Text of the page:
Jane Alexander, star of stage and screen and advocate for the arts and the environment, has been named to the board of directors of the National Audubon Society.
With more than 120 roles to her credit, Alexander is best known for “The Great White Hope” (Tony Award, Academy Award nomination), “Kramer vs. Kramer”, “All the President’s Men”, and “Testament” (Academy Award nominations), and on television for her portrayal of Eleanor Roosevelt in “Eleanor and Franklin”, “Warm Springs” and “Playing for Time” (Emmy Awards). She was inducted into the Theatre Hall of Fame in 1994.
Alexander has been active in wildlife conservation for decades, serving as a trustee of the Wildlife Conservation Society and a founding board member of the American Bird Conservancy. She is a New York State Parks commissioner for the Taconic Region. She currently serves on the conservation council of Panthera and the stewardship council of BirdLife International, and she is active in Audubon’s Women in Conservation Council. In 2012, she received the Indianapolis Prize’s inaugural Jane Alexander Global Wildlife Ambassador Award.
“Jane Alexander knows this role well,” said Audubon President and CEO David Yarnold. “She understands the beauty of birds, and conveys her passion with power and conviction. Compelling story-telling is vital to any mission, and we are privileged to have her eloquent voice join ours for birds, wildlife and the environment we all share.”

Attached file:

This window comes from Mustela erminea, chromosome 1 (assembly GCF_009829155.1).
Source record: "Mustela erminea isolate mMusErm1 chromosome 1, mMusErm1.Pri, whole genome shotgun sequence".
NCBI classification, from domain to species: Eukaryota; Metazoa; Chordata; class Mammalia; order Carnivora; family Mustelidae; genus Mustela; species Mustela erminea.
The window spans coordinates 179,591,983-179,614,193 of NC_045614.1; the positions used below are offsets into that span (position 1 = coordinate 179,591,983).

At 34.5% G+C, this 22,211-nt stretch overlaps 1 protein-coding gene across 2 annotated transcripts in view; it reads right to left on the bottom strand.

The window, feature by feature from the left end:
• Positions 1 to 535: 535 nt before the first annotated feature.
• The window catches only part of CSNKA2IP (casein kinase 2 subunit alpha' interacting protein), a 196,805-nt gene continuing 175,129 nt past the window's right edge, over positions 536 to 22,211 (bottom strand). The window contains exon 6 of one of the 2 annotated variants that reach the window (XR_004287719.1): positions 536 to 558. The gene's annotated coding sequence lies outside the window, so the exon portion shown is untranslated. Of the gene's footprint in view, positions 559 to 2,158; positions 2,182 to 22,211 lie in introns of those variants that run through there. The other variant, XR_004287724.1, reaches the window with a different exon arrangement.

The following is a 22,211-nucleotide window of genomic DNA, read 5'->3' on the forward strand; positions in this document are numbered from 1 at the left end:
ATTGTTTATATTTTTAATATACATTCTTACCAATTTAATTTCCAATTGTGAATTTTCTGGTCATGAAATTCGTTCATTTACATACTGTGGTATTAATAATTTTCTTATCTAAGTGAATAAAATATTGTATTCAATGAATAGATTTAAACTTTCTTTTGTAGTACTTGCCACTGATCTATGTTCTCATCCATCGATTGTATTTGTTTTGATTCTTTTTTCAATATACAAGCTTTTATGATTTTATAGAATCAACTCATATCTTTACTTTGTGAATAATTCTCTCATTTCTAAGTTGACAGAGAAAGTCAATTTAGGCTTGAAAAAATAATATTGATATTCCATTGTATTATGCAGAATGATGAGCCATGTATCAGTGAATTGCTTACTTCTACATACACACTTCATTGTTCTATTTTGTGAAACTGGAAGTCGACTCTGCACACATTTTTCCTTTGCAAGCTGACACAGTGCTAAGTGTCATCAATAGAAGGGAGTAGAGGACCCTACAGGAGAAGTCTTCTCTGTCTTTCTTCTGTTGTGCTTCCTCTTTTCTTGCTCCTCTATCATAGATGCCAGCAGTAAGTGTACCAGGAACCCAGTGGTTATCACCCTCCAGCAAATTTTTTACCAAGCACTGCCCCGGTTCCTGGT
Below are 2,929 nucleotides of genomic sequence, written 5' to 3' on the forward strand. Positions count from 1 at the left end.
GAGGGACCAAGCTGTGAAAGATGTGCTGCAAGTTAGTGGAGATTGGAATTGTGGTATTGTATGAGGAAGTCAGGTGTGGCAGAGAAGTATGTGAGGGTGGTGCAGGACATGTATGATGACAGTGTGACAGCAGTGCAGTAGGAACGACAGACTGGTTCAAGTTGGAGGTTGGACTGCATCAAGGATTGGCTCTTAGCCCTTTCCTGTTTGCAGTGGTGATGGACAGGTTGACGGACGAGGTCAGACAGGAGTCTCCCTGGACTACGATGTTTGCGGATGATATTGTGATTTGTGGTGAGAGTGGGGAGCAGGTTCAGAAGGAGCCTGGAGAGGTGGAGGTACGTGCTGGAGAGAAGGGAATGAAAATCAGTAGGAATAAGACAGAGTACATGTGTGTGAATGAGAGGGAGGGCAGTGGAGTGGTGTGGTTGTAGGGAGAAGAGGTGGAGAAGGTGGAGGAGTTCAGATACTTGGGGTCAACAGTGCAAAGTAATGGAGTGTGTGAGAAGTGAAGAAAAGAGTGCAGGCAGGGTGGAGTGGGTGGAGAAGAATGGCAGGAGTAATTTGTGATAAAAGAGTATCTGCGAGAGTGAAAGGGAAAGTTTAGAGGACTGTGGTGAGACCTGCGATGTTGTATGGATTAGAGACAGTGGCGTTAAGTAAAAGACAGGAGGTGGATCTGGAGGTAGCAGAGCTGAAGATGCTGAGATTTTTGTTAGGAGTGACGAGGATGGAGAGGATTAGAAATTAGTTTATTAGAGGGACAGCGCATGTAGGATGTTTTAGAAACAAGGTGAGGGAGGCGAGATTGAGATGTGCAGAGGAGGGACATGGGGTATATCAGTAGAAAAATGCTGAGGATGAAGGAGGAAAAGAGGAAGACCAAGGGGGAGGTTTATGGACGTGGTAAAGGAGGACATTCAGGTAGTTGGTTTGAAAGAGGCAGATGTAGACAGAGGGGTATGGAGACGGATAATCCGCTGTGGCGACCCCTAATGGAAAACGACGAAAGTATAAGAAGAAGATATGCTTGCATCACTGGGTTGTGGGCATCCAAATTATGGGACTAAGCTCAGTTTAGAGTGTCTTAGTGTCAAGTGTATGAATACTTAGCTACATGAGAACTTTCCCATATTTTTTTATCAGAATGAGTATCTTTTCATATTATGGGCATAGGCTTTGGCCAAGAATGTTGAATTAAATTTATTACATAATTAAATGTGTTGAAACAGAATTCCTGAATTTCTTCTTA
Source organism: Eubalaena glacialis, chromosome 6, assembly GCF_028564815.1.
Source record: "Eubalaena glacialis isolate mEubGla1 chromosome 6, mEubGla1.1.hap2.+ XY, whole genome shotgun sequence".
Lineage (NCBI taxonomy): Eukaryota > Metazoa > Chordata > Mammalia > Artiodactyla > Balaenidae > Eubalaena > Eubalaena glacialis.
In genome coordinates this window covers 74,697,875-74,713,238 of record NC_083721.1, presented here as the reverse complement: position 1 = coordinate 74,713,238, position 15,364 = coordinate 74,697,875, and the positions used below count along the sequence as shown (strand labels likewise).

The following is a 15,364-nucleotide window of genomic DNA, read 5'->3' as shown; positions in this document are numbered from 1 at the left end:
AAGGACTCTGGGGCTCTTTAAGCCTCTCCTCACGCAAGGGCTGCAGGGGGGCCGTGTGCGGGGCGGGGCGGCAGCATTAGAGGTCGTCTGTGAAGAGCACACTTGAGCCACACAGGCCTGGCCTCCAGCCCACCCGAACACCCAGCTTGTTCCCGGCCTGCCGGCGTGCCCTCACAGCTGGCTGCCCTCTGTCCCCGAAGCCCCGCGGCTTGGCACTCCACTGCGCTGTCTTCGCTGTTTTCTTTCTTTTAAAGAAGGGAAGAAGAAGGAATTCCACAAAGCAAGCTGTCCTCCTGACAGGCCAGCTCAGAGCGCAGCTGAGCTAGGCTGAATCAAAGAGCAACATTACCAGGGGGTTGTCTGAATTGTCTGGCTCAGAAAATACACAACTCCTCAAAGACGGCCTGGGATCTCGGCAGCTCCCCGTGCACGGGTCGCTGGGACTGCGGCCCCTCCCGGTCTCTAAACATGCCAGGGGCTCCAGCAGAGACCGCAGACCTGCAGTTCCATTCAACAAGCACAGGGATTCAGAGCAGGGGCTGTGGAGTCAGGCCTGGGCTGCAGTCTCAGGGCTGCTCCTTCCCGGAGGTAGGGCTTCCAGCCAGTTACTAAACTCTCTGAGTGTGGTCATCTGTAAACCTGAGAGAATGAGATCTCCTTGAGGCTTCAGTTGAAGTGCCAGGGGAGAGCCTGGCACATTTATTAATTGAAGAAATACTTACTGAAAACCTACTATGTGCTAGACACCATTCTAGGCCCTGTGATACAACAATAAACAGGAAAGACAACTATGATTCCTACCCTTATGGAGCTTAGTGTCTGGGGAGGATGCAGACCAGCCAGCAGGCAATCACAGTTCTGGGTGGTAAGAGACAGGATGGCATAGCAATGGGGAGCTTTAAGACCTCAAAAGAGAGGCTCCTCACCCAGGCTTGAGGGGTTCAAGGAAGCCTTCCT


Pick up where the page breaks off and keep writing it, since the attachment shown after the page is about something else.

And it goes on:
“I’m thrilled to expand my role with Audubon,” said Alexander. “Audubon is a powerful and effective voice for birds, and I want to help get their message out to even more people.”
With total revenues in 2012 of $89.9 million, Audubon is one of the nation’s largest conservation organizations. Headquartered in New York, N.Y., the organization has 22 state offices, 47 nature centers and 465 chapters across the country, reaching more than four million people annually and playing leading roles in local and national conservation policy decisions, from Alaska to the Gulf Coast.
“I think that we’re in a critical time on our planet,” Alexander told Audubon magazine last year. “For a lot of species, we just don’t have a lot of time. But the wonderful thing is … you give nature half a chance – just half a chance – and it will come back in spades. But it has to be given that chance.”
Alexander chaired the National Endowment for the Arts under President Clinton. Her book chronicling those years, “Command Performance: An Actress in the Theatre of Politics,” was a New York Times Notable Book.
Alexander’s passion for birds began in childhood, when she tried to imitate their flight, and she has been an active birder for 40 years. She participates in Audubon’s Christmas Bird Count and the Breeding Bird Survey, and she volunteers as a Piping Plover guardian in Canada.
Read her interview with Audubon magazine.“The views expressed in user comments do not reflect the views of Audubon. Audubon does not participate in political campaigns, nor do we support or oppose candidates.”